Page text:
Back home, following the USA's failure to qualify for the 2018 World Cup, Pulisic is being asked to fill the vacuum left by its elimination. He is supposed to save American soccer on the field and be its face off the field.
Pulisic is thoughtful enough and humble enough and grounded enough to admit that at the age of 19 he is still trying to figure everything out and the
best thing he can do is take it one day at a time at Borussia Dortmund.
"I would say that the expectations some Americans would put on me are too much," he told ESPN FC this week. "But I don't take it that way. I know no one means harm to me or wants to put too much pressure on me. It's kind of what they've done or do in the past. A lot of countries do. I understand what they mean, coming into a bigger role on the national team."
What isn't realistic is that Pulisic should be thrust into the debate about what is wrong with American soccer and the soul-searching that has taken place following the USA's exit from the World Cup. I guess I'll modify that: he shouldn't be thrust into the debate any more than he has already.
In a story he penned for the Players Tribune, Pulisic talked about the advantages of the German environment in which he developed -- and his good fortune of being able to sign at 16 because of his dual citizenship.
There are many reasons for why Pulisic is the player he is, beginning with the fact he is an incredibly talented and unusually smart player and he has two parents who care about the welfare of their children first and foremost and also happened to have both played college soccer and love the game.
One of the critical steps took place came when Pulisic was 7 and his mother, Kelley, received a Fulbright scholarship to work in England on a teaching exchange. It wasn't like Pulisic family moved to Tackley, outside Oxford, to envelop Christian in an "soccer environment," and it isn't like that soccer experience is impossible to duplicate here. But what it is clear is that year was special and impacted his soccer development.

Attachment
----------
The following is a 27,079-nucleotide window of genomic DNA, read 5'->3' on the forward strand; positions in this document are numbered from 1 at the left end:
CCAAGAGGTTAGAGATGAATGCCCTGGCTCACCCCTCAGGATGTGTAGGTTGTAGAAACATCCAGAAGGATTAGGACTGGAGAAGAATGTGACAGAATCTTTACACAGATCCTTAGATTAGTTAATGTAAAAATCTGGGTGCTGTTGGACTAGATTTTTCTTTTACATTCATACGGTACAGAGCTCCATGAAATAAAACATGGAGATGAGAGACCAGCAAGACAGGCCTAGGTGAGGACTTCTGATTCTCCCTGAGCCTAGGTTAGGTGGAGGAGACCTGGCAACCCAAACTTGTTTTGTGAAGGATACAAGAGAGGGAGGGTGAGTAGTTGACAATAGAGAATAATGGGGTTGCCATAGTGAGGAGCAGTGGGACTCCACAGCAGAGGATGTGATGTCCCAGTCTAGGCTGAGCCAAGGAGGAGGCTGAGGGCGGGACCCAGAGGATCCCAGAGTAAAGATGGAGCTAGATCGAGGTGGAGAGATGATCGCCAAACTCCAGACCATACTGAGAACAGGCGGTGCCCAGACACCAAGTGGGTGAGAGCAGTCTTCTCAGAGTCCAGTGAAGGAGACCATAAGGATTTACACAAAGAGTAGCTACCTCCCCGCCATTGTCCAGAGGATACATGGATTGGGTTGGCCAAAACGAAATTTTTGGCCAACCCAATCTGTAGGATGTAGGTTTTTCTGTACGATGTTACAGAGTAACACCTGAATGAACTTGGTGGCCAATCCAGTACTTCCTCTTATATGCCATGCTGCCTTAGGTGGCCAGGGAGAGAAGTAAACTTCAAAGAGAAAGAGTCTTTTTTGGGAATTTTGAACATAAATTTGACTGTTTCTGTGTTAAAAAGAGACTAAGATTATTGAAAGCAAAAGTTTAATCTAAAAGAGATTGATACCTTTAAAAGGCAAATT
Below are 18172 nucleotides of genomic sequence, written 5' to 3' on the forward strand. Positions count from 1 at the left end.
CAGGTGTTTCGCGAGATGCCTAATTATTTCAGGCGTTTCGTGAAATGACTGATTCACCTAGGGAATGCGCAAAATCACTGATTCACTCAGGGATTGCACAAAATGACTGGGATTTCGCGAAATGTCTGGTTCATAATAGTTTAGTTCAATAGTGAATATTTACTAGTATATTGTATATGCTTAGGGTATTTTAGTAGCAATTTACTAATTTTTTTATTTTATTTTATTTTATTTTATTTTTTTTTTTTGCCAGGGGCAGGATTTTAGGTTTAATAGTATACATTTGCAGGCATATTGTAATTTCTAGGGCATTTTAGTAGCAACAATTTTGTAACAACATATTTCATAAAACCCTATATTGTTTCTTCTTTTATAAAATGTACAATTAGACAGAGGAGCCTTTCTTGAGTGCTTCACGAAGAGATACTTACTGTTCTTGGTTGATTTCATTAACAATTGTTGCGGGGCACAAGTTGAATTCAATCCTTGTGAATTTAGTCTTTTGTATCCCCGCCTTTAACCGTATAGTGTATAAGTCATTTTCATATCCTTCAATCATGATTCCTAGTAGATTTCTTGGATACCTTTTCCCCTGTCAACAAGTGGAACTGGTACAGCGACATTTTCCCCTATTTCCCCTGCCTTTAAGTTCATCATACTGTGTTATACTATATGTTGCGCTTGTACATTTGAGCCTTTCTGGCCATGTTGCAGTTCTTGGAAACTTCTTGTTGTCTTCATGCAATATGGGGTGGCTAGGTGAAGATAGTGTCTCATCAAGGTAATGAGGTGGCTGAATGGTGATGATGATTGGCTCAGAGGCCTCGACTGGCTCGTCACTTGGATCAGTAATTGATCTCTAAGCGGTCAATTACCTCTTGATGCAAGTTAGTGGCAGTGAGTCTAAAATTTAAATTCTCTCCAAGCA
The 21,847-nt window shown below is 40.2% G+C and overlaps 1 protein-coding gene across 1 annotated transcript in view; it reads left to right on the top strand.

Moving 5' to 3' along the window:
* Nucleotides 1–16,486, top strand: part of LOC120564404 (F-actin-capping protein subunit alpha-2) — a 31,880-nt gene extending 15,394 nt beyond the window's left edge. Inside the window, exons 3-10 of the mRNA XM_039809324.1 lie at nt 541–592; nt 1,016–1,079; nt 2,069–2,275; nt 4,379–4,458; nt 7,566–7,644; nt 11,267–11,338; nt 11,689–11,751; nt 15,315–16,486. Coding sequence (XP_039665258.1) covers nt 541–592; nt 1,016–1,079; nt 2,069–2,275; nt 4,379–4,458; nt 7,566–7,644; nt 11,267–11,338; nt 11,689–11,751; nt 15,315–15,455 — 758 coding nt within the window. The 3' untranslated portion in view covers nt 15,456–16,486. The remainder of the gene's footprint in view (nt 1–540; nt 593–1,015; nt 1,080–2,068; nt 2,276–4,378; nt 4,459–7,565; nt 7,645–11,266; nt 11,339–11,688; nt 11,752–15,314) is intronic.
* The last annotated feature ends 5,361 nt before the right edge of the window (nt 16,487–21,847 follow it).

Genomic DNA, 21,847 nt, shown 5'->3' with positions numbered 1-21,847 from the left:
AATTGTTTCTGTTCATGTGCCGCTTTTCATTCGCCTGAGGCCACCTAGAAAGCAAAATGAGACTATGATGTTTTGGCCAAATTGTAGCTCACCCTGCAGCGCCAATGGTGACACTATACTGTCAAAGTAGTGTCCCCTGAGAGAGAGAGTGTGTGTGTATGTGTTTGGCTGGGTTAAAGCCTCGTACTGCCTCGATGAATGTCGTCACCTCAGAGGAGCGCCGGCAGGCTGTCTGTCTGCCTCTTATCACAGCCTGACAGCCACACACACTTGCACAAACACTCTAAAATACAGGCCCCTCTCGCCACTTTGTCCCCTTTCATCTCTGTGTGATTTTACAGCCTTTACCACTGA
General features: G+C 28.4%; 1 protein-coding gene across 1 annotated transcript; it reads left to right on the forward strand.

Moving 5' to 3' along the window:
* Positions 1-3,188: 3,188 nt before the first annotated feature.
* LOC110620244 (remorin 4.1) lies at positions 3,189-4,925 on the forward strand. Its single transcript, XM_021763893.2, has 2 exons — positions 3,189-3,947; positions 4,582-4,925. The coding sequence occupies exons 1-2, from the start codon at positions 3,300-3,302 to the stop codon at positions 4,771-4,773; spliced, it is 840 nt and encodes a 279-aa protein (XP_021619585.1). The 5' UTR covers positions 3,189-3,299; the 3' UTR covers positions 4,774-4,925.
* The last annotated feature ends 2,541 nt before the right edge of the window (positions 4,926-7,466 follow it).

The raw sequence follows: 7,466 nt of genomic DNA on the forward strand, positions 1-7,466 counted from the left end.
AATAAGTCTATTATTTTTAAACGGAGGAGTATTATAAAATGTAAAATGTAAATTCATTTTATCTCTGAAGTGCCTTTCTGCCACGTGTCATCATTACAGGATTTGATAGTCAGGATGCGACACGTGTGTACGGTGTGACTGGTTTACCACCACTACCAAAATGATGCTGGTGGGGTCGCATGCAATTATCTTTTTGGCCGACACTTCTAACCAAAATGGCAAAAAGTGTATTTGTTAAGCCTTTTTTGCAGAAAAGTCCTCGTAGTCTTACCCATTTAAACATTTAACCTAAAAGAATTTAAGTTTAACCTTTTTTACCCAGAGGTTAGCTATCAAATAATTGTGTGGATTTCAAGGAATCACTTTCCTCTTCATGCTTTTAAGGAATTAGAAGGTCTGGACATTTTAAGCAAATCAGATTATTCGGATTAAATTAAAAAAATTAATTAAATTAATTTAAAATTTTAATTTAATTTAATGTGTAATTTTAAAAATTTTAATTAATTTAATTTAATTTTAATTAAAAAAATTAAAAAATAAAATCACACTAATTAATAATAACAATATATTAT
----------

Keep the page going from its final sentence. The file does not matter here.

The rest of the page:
All the rest of Pulisic's early soccer development took place in the United States, at PA Classics and with the national programs, beginning when Manfred Schellscheidt had him at age of 12 in the U-14 camp in 2011 and he went on the id2 national selection trip to Spain in 2012.
The debate about what's wrong with American soccer will rage on, but Pulisic wants to take his name out of the discussion, taking the unusual step of responding on Twitter to the assertion that he became the player he is in spite of American soccer.
I guess I didn’t develop as a player at all Til I was 16 https://t.co/Rjq4a9yIDk— Christian Pulisic (@cpulisic_10) January 12, 2018
What is true is that Pulisic is on a path that no other American soccer player has ever taken so there is no way to know where it will lead.
He is the second most highly valued player of his age in the world after Frenchman Kylian Mbappe with a transfer fee of $84.6 million, according to the latest survey by the CIES Football Observatory. That is enough to keep him front and center on the transfer sections of Europe's tabloids, soccer papers and specialized Web sites. But then there is the American factor.
The Independent reported this week that Manchester United was ready to bid for Pulisic, if there is ever to be a bidding war for him: "While the 19-year-old attacker is obviously seen as an excellent football signing in his own right and fill a hole for Jose Mourinho’s side, an extra angle is the view that talent could well make him the USA’s first megastar in the sport, with all of the commercial value that will bring. United’s marketing side would see him as another Paul Pogba in that regard, as do many other suitors."
We've been on the Pulisic hype train for several years. It might be time to put the brakes on for now.